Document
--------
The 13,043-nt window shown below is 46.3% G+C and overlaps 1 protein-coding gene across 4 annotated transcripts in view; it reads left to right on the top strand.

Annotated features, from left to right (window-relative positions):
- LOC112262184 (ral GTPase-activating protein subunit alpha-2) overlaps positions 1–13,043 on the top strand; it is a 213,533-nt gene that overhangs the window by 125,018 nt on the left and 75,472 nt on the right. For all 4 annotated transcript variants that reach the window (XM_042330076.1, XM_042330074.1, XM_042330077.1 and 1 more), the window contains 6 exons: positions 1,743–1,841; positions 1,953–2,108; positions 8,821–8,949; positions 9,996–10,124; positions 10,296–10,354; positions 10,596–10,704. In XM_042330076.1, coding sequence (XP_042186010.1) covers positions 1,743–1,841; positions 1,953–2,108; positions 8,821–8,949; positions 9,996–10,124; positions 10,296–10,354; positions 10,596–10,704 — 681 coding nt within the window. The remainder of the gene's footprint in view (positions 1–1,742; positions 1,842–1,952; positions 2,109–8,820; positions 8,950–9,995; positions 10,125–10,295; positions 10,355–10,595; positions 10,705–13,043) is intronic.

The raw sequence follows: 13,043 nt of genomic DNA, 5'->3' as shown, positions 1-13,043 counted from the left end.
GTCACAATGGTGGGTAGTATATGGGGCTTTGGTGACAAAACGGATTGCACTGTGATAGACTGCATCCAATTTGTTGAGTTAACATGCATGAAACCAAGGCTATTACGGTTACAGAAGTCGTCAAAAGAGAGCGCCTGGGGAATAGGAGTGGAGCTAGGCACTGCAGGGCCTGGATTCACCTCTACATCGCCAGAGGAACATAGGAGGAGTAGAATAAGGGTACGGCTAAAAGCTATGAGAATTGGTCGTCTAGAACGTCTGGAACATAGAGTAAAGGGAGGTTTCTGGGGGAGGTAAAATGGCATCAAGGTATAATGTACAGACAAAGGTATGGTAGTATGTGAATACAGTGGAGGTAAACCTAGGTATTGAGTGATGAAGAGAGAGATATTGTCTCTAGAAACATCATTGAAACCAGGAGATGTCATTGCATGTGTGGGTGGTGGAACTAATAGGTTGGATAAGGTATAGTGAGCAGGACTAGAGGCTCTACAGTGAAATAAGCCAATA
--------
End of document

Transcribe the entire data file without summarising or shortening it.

The 13,043-nt window shown below is 46.3% G+C and overlaps 1 protein-coding gene across 4 annotated transcripts in view; it reads left to right on the top strand.

Annotated features, from left to right (window-relative positions):
- LOC112262184 (ral GTPase-activating protein subunit alpha-2) overlaps positions 1–13,043 on the top strand; it is a 213,533-nt gene that overhangs the window by 125,018 nt on the left and 75,472 nt on the right. For all 4 annotated transcript variants that reach the window (XM_042330076.1, XM_042330074.1, XM_042330077.1 and 1 more), the window contains 6 exons: positions 1,743–1,841; positions 1,953–2,108; positions 8,821–8,949; positions 9,996–10,124; positions 10,296–10,354; positions 10,596–10,704. In XM_042330076.1, coding sequence (XP_042186010.1) covers positions 1,743–1,841; positions 1,953–2,108; positions 8,821–8,949; positions 9,996–10,124; positions 10,296–10,354; positions 10,596–10,704 — 681 coding nt within the window. The remainder of the gene's footprint in view (positions 1–1,742; positions 1,842–1,952; positions 2,109–8,820; positions 8,950–9,995; positions 10,125–10,295; positions 10,355–10,595; positions 10,705–13,043) is intronic.

The raw sequence follows: 13,043 nt of genomic DNA, 5'->3' as shown, positions 1-13,043 counted from the left end.
GTCACAATGGTGGGTAGTATATGGGGCTTTGGTGACAAAACGGATTGCACTGTGATAGACTGCATCCAATTTGTTGAGTTAACATGCATGAAACCAAGGCTATTACGGTTACAGAAGTCGTCAAAAGAGAGCGCCTGGGGAATAGGAGTGGAGCTAGGCACTGCAGGGCCTGGATTCACCTCTACATCGCCAGAGGAACATAGGAGGAGTAGAATAAGGGTACGGCTAAAAGCTATGAGAATTGGTCGTCTAGAACGTCTGGAACATAGAGTAAAGGGAGGTTTCTGGGGGAGGTAAAATGGCATCAAGGTATAATGTACAGACAAAGGTATGGTAGTATGTGAATACAGTGGAGGTAAACCTAGGTATTGAGTGATGAAGAGAGAGATATTGTCTCTAGAAACATCATTGAAACCAGGAGATGTCATTGCATGTGTGGGTGGTGGAACTAATAGGTTGGATAAGGTATAGTGAGCAGGACTAGAGGCTCTACAGTGAAATAAGCCAATA